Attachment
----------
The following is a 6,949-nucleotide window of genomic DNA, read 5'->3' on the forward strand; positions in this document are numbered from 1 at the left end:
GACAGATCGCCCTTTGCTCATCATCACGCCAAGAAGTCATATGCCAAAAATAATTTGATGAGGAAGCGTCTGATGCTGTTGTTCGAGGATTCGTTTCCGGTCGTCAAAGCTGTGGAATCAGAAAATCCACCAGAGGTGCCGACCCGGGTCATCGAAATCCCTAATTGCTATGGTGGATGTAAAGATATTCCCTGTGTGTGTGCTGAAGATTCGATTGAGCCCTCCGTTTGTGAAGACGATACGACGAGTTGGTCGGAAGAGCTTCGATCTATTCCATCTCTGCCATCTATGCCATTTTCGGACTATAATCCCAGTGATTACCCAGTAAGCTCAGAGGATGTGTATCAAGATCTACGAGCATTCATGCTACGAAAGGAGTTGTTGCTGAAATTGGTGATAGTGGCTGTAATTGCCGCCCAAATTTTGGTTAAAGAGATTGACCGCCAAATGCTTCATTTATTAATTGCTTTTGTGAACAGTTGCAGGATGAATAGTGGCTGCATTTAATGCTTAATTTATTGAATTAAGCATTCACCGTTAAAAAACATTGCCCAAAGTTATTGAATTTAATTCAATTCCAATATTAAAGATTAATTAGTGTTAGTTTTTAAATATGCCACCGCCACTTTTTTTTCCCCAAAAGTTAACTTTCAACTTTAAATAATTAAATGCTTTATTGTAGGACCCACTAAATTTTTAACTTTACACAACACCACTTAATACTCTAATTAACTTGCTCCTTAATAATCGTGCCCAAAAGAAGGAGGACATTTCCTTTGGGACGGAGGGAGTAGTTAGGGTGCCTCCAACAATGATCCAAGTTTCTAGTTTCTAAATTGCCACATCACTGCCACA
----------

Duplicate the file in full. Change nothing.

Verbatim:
The following is a 6,949-nucleotide window of genomic DNA, read 5'->3' on the forward strand; positions in this document are numbered from 1 at the left end:
GACAGATCGCCCTTTGCTCATCATCACGCCAAGAAGTCATATGCCAAAAATAATTTGATGAGGAAGCGTCTGATGCTGTTGTTCGAGGATTCGTTTCCGGTCGTCAAAGCTGTGGAATCAGAAAATCCACCAGAGGTGCCGACCCGGGTCATCGAAATCCCTAATTGCTATGGTGGATGTAAAGATATTCCCTGTGTGTGTGCTGAAGATTCGATTGAGCCCTCCGTTTGTGAAGACGATACGACGAGTTGGTCGGAAGAGCTTCGATCTATTCCATCTCTGCCATCTATGCCATTTTCGGACTATAATCCCAGTGATTACCCAGTAAGCTCAGAGGATGTGTATCAAGATCTACGAGCATTCATGCTACGAAAGGAGTTGTTGCTGAAATTGGTGATAGTGGCTGTAATTGCCGCCCAAATTTTGGTTAAAGAGATTGACCGCCAAATGCTTCATTTATTAATTGCTTTTGTGAACAGTTGCAGGATGAATAGTGGCTGCATTTAATGCTTAATTTATTGAATTAAGCATTCACCGTTAAAAAACATTGCCCAAAGTTATTGAATTTAATTCAATTCCAATATTAAAGATTAATTAGTGTTAGTTTTTAAATATGCCACCGCCACTTTTTTTTCCCCAAAAGTTAACTTTCAACTTTAAATAATTAAATGCTTTATTGTAGGACCCACTAAATTTTTAACTTTACACAACACCACTTAATACTCTAATTAACTTGCTCCTTAATAATCGTGCCCAAAAGAAGGAGGACATTTCCTTTGGGACGGAGGGAGTAGTTAGGGTGCCTCCAACAATGATCCAAGTTTCTAGTTTCTAAATTGCCACATCACTGCCACA